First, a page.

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Sunday Linksplosion

Johnny Damon, the great evaluator of talent, thinks the Mets were smart to gobble up Scott Schoeneweis with a three-year deal this offseason:

"I thought Schoeneweis was the best left-hander out of the pen in our division," Damon said. "He did not give up homers, he knew how to pitch and he's tough. The Mets made a real good signing."
At the New York Post, Joel Sherman thinks Carlos Delgado has his work cut out for him vis-a-vis making the hall of fame. Delgado hit his 400th homerun last season, but four players will probably hit their 500th homeruns this year (Frank Thomas, Jim Thome, Manny Ramirez and Alex Rodriguez) and Sammy Sosa could very well hit his 600th longball. Even if he plays another five full seasons and averages 30 homeruns a year, Delgado would wind up around 550, which is an awful lot of homeruns, though less than the 583 that Mark McGwire got snubbed with from voting this past year. There have never been the questions surrounding Delgado about a perceived boost from PEDs like there has around McGwire, so he may have that working in his favor. Ultimately, Delgado may fall short because he simply wasn't quite as good as some of the other slugging first basemen of his time.

Kevin Kernan profiles Omar Minaya's front office inner circle, which includes assistant GM John Ricco, VP of development Tony Bernazard, and VP of scouting Sandy Johnson.

"I allow them to express their opinions," Minaya says with a chuckle. "I cherish experience and track record and I also value statistical information, bringing in young guys. I think it's important to think outside the box. I always tell them, 'Don't be afraid to disagree with the general manager.'"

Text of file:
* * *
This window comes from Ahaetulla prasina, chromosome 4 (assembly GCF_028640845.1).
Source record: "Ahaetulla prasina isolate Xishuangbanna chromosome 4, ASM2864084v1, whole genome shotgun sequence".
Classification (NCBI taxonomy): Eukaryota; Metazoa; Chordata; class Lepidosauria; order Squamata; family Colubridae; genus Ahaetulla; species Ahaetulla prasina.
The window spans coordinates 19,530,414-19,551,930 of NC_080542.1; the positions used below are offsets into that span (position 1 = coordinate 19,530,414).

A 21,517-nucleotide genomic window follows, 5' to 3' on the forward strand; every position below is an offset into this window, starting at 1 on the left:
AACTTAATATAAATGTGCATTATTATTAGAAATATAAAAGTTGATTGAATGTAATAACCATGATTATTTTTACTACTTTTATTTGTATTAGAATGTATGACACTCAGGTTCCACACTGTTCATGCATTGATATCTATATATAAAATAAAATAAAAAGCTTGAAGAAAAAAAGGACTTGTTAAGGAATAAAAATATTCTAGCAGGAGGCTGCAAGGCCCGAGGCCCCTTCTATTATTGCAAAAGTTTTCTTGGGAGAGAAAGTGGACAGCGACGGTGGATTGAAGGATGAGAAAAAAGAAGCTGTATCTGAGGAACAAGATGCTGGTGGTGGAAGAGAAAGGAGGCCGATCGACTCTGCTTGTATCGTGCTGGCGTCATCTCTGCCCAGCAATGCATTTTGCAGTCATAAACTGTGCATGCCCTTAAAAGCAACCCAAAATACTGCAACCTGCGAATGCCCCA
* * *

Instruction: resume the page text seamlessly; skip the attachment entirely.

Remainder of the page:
At Fear and Faith in Flushing, Greg looks back on the would-be Mets dynasty of the late-eighties and wonders if the current Mets' stockpile of young talent are on the cusp of something special.
Thus, in a blink, we could be swimming in a plethora of prime: Maine, Pelfrey, Perez, Humber, Gomez, Martinez, Milledge, Carp joining Reyes, Wright and Beltran. Throw in two or three strategically signed free agents by our nonpenurious ownership and we're looking at a nucleus that rivals our not-so-wild dreams from the crest of 1988. If you're inclined to take it a step further, there's the TV network and the new ballpark and the vast resources contemporary sports success seems to yield in staggering amounts every time you turn around. The foundation for this organization shapes up as solid as the accumulated brickage that will define Citi Field.